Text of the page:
Wednesday, May 23, 2012

Old Postcard Wednesday—*I Like the 70s*



The artistic flair on the back of this postcard intrigued me as much as the scene of the groovy girl with the Farrah Fawcett hairstyle on the front. Although mailed in 1981, the postcard is all 70s and was marketed by the seller with the title: I Like the 70s. I looked for information that would explain the unique coupon-like heart printed on the back but could find nothing.

Cecami  postcard scenes, it appears, were numbered (this one being #1318) but I could not find a history, nor could I determine if/when Cecami publishers stopped producing postcards. In a listing of Italian businesses I found this info:

Company Name: CECAMI
    Number of Employees: 11-50
    Main Products: Greeting cards
    Country: ITALY
    Address: 38, Via Valtorta 20127 Milano (MI) - ITALY

The Cecami website does not mention postcard publishing along with their greeting cards and wedding announcements. The following is from the website:
CECAMI in Fantasia ...... Greetings

In this simple but effective slogan that encloses the base ingredient for almost a century of its products, CECAMI.

The high quality of products and the continuing search for original solutions, are the characteristics of the different lines of greeting cards that are offered each year.

The market, especially in recent years, has rewarded the efforts of the company confirming the high popularity of the style Cecami. The special attention paid to changing market and to the changing needs of customers, you can say that tickets Cecami are equal to any occasion.

After Dick Clark died someone mentioned that he had said in an interview that Disco was his favorite style of music. I about gagged, but then that is only indicative of my lack of appreciation for Disco. It just was not my thing so I listened to the plethora of alternative music produced during the Disco era. I did go to one Disco club with a girlfriend.....once, and I mention that only so you won't think that I didn't give it a try.

Since the recent deaths of Donna Summer and Robin Gibb I've heard both them and their musical styles grouped together in commentaries and tributes as people marveled and mourned. Then I found this excellent article in Forbes that helped me to understand why it was that I could have liked a few Bee Gees songs very much while being apathetic to Donna Summer's music. The article is short so I am posting it here with link at bottom:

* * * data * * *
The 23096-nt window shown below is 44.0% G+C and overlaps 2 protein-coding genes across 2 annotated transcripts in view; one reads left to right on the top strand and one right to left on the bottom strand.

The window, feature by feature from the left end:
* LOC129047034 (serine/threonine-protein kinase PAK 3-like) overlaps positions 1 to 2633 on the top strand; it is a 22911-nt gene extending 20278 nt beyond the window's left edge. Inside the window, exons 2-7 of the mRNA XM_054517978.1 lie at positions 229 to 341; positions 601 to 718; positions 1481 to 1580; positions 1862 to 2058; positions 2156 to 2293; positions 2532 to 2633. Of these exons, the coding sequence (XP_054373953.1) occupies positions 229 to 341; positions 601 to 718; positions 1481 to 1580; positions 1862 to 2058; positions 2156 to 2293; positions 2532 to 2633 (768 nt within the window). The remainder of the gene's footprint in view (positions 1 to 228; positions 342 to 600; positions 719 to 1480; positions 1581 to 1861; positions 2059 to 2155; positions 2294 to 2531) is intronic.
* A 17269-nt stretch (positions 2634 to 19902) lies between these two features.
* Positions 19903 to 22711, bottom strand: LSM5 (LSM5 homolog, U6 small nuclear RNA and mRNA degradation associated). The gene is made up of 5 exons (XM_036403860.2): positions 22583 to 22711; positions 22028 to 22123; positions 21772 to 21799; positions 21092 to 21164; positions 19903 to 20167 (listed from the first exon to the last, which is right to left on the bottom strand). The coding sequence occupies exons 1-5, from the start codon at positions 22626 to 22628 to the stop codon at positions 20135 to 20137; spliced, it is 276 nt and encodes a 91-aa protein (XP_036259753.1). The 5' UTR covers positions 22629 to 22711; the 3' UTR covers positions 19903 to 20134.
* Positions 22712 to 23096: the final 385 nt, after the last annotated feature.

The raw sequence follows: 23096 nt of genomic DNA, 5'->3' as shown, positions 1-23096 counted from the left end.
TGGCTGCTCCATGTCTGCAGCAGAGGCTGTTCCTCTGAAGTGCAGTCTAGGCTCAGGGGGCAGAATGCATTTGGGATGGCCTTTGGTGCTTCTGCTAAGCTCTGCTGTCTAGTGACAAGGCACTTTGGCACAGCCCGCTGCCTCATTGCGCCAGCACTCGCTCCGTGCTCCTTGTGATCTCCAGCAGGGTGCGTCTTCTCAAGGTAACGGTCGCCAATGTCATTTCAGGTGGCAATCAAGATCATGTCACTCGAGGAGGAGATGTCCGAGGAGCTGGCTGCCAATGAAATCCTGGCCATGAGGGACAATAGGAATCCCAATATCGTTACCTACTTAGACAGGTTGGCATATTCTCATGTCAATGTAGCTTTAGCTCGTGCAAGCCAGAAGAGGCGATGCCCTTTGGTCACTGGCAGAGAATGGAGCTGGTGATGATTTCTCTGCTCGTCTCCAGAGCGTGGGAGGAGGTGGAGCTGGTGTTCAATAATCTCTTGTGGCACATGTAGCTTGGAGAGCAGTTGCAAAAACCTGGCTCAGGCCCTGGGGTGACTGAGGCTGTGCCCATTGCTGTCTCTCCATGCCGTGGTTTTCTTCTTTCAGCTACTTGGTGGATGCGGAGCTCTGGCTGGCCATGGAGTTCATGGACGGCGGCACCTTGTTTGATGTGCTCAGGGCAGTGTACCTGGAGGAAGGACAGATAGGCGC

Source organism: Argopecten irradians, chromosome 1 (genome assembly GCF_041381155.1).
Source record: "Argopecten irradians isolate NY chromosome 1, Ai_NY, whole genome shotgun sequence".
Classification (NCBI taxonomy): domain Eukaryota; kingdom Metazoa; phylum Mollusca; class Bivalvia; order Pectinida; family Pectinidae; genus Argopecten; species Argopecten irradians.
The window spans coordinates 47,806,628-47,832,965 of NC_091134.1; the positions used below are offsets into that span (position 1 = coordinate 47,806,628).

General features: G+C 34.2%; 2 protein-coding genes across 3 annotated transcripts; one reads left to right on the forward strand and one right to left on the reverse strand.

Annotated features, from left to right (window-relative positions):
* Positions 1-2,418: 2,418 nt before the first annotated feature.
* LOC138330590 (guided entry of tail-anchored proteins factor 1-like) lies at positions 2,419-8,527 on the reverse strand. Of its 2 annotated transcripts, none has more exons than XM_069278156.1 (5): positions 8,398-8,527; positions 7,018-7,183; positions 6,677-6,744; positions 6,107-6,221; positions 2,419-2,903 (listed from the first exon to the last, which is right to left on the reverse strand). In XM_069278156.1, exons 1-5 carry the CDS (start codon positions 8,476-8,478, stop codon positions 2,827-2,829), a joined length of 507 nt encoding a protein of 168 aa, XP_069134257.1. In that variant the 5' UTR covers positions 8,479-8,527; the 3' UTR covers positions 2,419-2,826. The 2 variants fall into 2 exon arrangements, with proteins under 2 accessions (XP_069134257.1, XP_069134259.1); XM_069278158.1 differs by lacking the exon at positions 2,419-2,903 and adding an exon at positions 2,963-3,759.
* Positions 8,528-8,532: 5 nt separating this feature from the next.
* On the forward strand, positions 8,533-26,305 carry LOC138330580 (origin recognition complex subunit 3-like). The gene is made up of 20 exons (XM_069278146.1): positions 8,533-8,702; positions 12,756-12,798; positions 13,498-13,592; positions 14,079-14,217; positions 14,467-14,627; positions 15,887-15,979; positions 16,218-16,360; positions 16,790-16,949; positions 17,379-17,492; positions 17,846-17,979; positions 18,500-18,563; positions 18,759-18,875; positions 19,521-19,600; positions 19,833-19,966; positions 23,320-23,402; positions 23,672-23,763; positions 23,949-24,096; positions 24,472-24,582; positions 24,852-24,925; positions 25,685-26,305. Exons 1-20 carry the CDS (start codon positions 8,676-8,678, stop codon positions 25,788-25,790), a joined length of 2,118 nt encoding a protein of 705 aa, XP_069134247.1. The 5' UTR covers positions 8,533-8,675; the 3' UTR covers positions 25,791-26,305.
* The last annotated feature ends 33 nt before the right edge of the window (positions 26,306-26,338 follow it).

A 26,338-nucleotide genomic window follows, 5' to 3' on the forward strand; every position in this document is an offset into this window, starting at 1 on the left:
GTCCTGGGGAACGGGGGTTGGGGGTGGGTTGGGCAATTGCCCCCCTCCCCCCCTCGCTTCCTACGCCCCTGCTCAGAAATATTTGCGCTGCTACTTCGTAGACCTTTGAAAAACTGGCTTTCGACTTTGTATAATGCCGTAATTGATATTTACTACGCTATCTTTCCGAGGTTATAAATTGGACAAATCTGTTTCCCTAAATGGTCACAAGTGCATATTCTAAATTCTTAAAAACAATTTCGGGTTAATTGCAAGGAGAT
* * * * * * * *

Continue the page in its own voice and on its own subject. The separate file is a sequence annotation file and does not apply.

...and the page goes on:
Robin Gibb, RIP: BeeGees Were NOT A Disco Group
                                            --by Roger Friedman

I’m very sad about Donna Summer passing away. She was the Queen of Disco. And her records– from “Last Dance” to “MacArthur Park” to “Bad Girls,” “Hot Stuff,” etc are classics. Her untimely death is a tragedy.

But too many people are lumping her in with Robin Gibb, who passed away yesterday at age 62. The Bee Gees were not a disco group. They happened to have success during the disco era because of “Saturday Night Fever.” But they were actually a British folk-pop group who evolved into something more interesting: a blue eyed soul group.

Their original phase of hits like “Words,” “Holiday,” “I Started a Joke”–were pure pop. They were right in the realm of the Hollies and the Kinks. In 1970-71 they re-emerged with two gigantic hits, “Lonely Days” and “How Can You Mend a Broken Heart.” The latter has been covered by so many R&B stars–not disco. The Al Green version is tremendous. As well, another Bee Gees song from their early days, “To Love Somebody,” is a favorite of R&B singers. It’s also been covered by the greats.

It was in 1997 when they teamed with Jerry Wexler, Tom Dowd and Arif Mardin at Atlantic, that the Bee Gees found their true calling. “Jive Talking,” “Nights on Broadway,” “Fanny (Be Tender with My Love)” are simply brilliant.

Because of the “Saturday Night Fever” movie they were drafted into the Robert Stigwood Organization. But everything from that album, plus “Tragedy” and “How Deep Is Your Love”–the latter a mini masterpiece–is a product of that Miami studio time with the Atlantic geniuses. It all stems from that.